Your website: How to disclose for the close

By Steven McCarty

The National Ethics Association


Last month, we talked about how consumers are hiring financial advisors using CARFAX-like profiles. Transparency-driven marketing, we suggested, is here to stay, and advisors who disclose more information will close more sales.

So by all means, get involved in advisor shopping sites. But diversify your involvement across multiple platforms so you’re protected if one fails. Also, start treating your own site as transparency central. This will allow you to build your reputation on the Web, regardless of what happens with third-party services.

What content should your advisor website contain? Obviously, you need to include your education, professional credentials, jobs held, products offered, services provided, securities licenses, broker-dealer affiliations, staff profiles and so on. Also make any disclosures required by your license type (example: Form ADV Part II for investment advisors).

But that’s just for starters. Get really transparent by providing the following:
  • A “deep dive” on your education, professional development and certifications. Make sure people understand the scope of your expertise. Don’t list actual courses taken, but fully describe the disciplines you’ve mastered — and the depth of your knowledge.


  • Real-life lessons learned. Talk about your hard-won experience stripes. If you’ve helped clients manage their investments through up and down market moves, say so. If your business went through a rough patch, explain why and what you learned from it.


  • Value delivered. Get really specific about the benefits you deliver and your impact on clients' lives. Share actual success stories (if your license allows it) and client thank you letters (with permission).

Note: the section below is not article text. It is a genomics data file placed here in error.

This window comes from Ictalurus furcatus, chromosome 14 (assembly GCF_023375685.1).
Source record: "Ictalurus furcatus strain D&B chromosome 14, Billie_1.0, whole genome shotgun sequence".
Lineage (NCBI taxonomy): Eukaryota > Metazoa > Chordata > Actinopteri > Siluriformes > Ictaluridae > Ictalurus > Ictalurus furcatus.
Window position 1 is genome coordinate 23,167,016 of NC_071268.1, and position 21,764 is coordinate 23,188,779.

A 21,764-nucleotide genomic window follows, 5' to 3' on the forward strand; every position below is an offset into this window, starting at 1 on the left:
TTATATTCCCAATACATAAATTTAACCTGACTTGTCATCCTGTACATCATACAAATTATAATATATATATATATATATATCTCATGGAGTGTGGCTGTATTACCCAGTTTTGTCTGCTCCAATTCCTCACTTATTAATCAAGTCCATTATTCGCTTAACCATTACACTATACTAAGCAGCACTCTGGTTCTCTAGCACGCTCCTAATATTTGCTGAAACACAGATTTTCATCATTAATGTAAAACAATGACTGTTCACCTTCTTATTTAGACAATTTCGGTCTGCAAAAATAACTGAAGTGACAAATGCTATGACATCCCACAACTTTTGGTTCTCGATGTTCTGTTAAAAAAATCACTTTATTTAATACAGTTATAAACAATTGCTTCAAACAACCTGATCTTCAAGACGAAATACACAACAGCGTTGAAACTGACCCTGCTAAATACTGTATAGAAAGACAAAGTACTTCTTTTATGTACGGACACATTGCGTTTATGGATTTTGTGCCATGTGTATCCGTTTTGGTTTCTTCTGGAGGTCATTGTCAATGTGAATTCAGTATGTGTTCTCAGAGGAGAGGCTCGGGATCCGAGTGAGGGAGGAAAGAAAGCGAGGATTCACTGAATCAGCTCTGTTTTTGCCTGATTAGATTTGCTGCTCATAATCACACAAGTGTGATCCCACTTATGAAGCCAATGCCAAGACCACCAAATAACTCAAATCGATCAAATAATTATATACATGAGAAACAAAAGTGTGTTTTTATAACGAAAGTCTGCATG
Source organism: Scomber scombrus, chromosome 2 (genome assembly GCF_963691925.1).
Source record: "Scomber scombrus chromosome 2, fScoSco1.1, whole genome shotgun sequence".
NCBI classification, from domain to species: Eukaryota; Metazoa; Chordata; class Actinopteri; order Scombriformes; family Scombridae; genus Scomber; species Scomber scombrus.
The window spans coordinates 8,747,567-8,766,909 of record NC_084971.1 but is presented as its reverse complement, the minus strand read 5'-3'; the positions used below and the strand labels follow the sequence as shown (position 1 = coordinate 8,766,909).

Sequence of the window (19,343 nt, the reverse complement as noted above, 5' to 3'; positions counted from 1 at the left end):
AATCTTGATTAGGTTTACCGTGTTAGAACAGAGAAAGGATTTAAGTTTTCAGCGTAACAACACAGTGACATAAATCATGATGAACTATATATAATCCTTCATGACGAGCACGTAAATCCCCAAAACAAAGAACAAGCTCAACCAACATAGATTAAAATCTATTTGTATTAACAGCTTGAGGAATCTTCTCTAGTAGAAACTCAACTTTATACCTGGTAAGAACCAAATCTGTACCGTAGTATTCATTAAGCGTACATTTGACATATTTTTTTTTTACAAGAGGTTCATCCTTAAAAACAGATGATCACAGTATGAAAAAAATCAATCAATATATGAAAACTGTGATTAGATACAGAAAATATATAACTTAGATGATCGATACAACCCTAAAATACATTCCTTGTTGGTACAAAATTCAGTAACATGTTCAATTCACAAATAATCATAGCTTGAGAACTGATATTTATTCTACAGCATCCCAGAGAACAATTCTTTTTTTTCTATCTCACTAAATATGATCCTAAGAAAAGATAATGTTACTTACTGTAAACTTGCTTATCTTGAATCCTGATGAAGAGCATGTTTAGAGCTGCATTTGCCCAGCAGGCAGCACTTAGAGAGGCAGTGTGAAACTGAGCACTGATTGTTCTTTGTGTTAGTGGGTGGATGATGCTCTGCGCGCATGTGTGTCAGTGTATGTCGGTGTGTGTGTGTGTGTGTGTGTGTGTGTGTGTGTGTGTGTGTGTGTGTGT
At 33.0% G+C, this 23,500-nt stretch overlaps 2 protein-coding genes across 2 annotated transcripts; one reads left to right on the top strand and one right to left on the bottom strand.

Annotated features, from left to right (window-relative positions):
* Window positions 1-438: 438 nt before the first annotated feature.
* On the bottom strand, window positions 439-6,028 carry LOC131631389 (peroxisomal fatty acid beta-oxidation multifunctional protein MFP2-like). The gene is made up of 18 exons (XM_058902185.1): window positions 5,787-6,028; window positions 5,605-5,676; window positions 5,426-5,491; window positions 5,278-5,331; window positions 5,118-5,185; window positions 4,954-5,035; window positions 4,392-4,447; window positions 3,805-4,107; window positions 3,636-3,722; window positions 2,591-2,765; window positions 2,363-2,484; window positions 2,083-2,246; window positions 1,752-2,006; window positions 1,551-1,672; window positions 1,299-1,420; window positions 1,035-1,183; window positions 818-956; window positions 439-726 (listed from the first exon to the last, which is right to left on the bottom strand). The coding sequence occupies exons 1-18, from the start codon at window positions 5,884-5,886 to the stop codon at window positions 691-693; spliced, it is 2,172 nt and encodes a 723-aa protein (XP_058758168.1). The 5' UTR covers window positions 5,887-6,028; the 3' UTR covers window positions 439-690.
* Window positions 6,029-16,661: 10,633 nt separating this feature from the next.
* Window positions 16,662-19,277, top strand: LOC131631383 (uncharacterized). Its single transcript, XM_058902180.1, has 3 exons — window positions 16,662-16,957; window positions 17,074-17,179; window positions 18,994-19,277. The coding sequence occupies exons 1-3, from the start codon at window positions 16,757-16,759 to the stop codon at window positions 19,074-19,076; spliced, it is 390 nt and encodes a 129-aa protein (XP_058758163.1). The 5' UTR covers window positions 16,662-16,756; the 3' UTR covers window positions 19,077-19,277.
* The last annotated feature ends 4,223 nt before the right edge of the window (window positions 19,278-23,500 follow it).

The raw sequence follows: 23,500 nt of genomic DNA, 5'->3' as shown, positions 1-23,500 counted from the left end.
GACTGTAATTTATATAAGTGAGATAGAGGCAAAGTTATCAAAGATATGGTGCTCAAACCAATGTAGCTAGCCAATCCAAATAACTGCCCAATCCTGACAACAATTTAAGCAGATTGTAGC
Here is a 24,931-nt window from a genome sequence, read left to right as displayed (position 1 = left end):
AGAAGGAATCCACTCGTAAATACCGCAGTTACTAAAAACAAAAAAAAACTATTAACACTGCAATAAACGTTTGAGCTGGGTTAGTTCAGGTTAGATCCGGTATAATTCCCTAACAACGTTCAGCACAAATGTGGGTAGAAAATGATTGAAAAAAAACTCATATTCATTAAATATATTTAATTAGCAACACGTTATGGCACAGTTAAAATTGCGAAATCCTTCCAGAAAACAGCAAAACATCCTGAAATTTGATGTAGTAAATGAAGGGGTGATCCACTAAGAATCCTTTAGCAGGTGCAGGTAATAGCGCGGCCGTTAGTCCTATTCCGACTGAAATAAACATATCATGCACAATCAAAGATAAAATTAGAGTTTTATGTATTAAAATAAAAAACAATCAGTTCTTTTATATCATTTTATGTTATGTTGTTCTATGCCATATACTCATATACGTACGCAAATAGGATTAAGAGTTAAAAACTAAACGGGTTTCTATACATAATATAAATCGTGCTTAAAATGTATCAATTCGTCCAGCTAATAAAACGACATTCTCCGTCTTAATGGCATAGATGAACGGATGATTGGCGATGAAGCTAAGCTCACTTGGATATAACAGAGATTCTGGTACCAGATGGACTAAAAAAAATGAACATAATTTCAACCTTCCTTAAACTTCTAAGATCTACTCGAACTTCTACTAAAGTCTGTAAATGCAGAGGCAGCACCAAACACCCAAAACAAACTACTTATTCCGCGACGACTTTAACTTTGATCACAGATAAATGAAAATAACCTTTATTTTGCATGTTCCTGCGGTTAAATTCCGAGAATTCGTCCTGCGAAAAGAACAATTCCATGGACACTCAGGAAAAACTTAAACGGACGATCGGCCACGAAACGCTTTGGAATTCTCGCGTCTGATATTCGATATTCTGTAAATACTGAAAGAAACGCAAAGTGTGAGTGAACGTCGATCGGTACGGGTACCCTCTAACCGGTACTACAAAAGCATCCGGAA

• Your code of ethics. Disclose the values you stand for, especially your commitment to avoid conflicts of interest. Then give examples of how these values make you a better advisor — not generally, but specifically.


  • Your standard of care. If you’re a fiduciary, fully explain what that means. If you’re not, talk about your commitment to providing suitable products.
These are all great disclosures. But we’ve saved the best two for last:
  • Reveal your passions. Help clients understand who you are as a person. To this end, write about the people, activities and things that inspire you. The more specific you can be, the more human you’ll come across.


  • Show people you have a heart. Don’t just tell prospects about your volunteer activities; show them the depth of your commitment through articles, photos and videos.
Bottom line: Stop using your website to shout sales messages at clients. Instead, start using it to reveal your many human facets — especially your wisdom, values and empathy. Remember, the more information you disclose on your site, the more long-lasting relationships you’ll create. Is that clear?